In Which Everything Is Memory

“Where were you when I laid the earth’s foundation…while the morning stars sang together and all the sons of God shouted for joy?” —Job 38: 4,7

“…a stone, a leaf, an unfound door; of a stone, a leaf, a door. And of all the forgotten faces. Naked and alone we came into exile. In her dark womb we did not know our mother’s face; from the prison of her flesh we come into the unspeakable and incommunicable prison of this earth. Which of us has known his brother? Which of us has looked into his father’s heart? Which of us has not remained forever prison-pent? Which of us is not forever a stranger and alone? O waste of loss, in the hot mazes, lost, among bright stars on this most weary unbright cinder, lost! Remembering speechlessly we seek the great forgotten language, the lost lane-end into heaven, a stone, a leaf, an unfound door. Where? When? O lost, and by the wind grieved, ghost, come back again.” —Look Homeward, Angel by Thomas Wolfe

One of these quotes opens Terrence Malick’s new film, The Tree of Life, while the other is from a work of more recent literature and could just as easily have been the film’s epigraph. Malick’s new film, possibly in progress for nearly three decades, speaks to those themes of memory, loss, time, the universe, and God in much the way that Wolfe did in his 1929 novel about growing up in Asheville, North Carolina, but expands on them greatly.

A quick word before talking about the visuals and themes of this film: While Sean Penn may not have much to do in his role as the architect whose memory is the film’s impetus (continuing, by the way, the tradition of every architect in television or film being stylish and very successful), the performances by Jessica Chastain, Brad Pitt, and Hunter McCracken as Penn’s younger self are worthy of every accolade being given to them. Pitt shows a restraint and depth not often found in his acting, Chastain is pitch-perfect in her character’s thoughts and emotions, and McCracken especially, who has the central role of the film, deserves an Oscar nomination for his performance. The actors who play McCracken’s two brothers are also standouts, and the three of them are sometimes heartwrenching in their portrayal of 1950s boys growing up under a harsh father.

However, while these actors and the plot of this film are important, they are not what this film is really about or what is most important about it. This film is about memory, time, and all of existence through the millennia. There are directors who grapple with these deep questions, but Malick may be the only living director who could pull off an accomplishment like this. He has shown himself to be a master of nonlinear, complicated films, and this one is no exception. Taking in the whole scope of existence from the beginning of the universe to present day, Malick focuses nearly a third of his two-and-a-half-hour-long film on what seems like beautiful imagery for the sake of beautiful imagery until the credits are rolling and you see where the film has just taken you. This is not a film to be seen on a television screen; this is a film you absolutely must see in the theater to experience the full effects of cinematographer Emmanuel Lubezki and special effects supervisor Douglas Trumbull’s visual genius here. Seen on a small screen, it may not even be a pleasurable film to watch.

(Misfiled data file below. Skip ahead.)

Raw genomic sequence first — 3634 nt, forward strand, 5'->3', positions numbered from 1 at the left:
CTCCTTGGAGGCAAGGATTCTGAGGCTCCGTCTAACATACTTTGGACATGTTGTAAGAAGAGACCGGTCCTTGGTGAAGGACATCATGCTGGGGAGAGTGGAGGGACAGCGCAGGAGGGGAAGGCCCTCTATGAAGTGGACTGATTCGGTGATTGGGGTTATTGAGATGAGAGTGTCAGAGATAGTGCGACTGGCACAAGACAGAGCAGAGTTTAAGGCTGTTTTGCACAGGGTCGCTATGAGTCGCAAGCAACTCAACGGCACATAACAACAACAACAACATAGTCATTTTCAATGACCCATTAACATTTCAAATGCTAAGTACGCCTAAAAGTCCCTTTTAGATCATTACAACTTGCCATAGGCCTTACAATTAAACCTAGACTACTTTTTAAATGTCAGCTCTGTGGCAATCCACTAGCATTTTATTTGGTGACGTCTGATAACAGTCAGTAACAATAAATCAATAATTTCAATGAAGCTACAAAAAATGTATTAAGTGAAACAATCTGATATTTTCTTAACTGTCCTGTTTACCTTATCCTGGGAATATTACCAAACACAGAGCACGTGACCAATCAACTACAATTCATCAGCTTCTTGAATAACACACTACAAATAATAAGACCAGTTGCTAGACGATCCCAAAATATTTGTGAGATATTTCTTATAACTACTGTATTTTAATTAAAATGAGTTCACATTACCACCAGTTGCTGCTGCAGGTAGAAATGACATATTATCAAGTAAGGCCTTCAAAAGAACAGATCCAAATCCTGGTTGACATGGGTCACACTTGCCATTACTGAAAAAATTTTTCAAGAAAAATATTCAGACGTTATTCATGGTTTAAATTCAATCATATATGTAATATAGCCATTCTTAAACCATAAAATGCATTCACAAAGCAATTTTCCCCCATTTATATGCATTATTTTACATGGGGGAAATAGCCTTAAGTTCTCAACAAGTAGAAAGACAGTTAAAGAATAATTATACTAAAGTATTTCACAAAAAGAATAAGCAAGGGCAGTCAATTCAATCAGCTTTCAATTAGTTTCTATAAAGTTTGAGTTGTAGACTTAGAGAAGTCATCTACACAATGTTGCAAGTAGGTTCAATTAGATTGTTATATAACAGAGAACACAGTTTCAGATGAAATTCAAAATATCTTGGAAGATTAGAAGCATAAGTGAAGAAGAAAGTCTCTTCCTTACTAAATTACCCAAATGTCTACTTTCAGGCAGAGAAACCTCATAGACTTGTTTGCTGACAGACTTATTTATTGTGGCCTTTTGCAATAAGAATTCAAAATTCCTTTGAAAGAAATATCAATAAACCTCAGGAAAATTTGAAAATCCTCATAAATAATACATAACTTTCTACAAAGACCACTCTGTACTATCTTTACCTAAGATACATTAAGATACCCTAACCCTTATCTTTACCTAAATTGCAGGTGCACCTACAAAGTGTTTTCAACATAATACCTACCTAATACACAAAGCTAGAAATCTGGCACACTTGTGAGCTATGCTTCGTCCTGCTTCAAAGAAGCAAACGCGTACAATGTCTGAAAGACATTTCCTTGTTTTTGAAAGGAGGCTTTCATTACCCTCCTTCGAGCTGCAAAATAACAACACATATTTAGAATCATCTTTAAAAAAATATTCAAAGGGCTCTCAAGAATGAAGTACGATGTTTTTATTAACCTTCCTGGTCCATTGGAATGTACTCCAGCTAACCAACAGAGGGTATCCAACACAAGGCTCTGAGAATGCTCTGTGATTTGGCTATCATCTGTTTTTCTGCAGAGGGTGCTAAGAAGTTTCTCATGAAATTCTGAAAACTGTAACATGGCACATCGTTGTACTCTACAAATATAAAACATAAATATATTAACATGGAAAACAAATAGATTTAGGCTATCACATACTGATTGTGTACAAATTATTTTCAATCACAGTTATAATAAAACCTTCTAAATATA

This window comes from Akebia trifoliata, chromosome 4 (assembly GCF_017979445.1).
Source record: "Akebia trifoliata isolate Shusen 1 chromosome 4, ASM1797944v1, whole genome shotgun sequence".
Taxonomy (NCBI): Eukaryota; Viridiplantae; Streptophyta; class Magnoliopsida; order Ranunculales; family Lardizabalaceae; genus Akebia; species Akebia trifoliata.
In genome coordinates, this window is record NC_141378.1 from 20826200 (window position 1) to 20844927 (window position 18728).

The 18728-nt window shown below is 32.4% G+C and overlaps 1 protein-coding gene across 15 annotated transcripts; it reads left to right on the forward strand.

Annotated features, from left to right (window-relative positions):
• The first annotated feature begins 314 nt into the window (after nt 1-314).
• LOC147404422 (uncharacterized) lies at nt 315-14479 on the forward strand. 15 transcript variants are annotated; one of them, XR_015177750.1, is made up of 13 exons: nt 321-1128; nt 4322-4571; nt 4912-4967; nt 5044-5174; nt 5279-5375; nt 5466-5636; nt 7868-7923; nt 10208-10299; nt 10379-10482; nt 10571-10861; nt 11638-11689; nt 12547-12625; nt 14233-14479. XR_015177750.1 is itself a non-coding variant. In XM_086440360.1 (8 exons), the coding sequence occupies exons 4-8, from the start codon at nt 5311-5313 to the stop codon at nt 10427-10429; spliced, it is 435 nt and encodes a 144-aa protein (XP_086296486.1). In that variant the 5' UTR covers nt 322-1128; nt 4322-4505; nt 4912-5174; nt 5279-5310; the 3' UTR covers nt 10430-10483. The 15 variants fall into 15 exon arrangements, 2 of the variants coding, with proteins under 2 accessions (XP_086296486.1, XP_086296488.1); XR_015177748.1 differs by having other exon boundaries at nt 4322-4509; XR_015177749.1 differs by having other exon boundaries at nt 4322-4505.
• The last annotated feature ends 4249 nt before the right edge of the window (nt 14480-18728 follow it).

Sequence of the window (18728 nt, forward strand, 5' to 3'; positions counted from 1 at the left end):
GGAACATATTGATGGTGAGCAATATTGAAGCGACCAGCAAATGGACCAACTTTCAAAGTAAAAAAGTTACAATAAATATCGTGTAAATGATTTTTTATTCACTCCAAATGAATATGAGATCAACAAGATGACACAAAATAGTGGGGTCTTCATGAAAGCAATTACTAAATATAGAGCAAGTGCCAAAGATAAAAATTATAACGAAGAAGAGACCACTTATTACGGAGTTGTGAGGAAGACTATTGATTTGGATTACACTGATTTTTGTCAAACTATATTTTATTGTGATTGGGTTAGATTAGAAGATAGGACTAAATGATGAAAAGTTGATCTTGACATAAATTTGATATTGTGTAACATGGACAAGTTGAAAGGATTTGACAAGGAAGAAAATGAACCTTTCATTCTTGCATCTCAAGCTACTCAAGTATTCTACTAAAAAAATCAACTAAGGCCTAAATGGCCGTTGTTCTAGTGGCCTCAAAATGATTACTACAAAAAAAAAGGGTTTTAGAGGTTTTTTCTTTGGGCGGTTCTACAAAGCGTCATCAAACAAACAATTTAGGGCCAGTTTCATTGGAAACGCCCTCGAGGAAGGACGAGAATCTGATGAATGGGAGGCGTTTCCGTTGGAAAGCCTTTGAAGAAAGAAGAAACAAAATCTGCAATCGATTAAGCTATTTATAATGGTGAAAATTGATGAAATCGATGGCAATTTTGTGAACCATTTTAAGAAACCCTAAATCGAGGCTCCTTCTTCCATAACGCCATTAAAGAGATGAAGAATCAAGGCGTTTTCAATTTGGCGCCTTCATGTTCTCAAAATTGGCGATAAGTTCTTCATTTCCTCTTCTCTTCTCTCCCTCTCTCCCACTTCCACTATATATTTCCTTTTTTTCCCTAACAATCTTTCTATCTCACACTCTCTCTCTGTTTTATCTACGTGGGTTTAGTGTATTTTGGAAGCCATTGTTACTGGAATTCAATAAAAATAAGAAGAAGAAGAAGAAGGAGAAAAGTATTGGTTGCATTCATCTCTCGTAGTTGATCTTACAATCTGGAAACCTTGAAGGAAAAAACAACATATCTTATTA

Malick’s most recent work may be hard to follow and sit through for some; it is challenging, strange, wonderful, and complicated. But as much as it is those things, it is so much more. It is a prayer, a deep sigh of a film, a meditation on love, loss, faith, questions, and existence itself. It is a film to make the viewer feel connected to the universe from its beginning and wonder about these kinds of deep questions about God and humanity. 

The Tree of Life is a masterpiece, make no mistake. It is stunningly beautiful in a way that outshines the spectacular effects at the end of Kubrick’s 2001: A Space Odyssey and all-encompassing in a way that discusses the entirety of the universe’s existence. It is the kind of thing that you might see in a film twice in your life if you’re lucky. It is a brilliant statement from a visionary director who poured his soul into this film.

It is also, I think, the most important film I’ve ever seen in theaters, and in my opinion the greatest work of film art I have ever seen.


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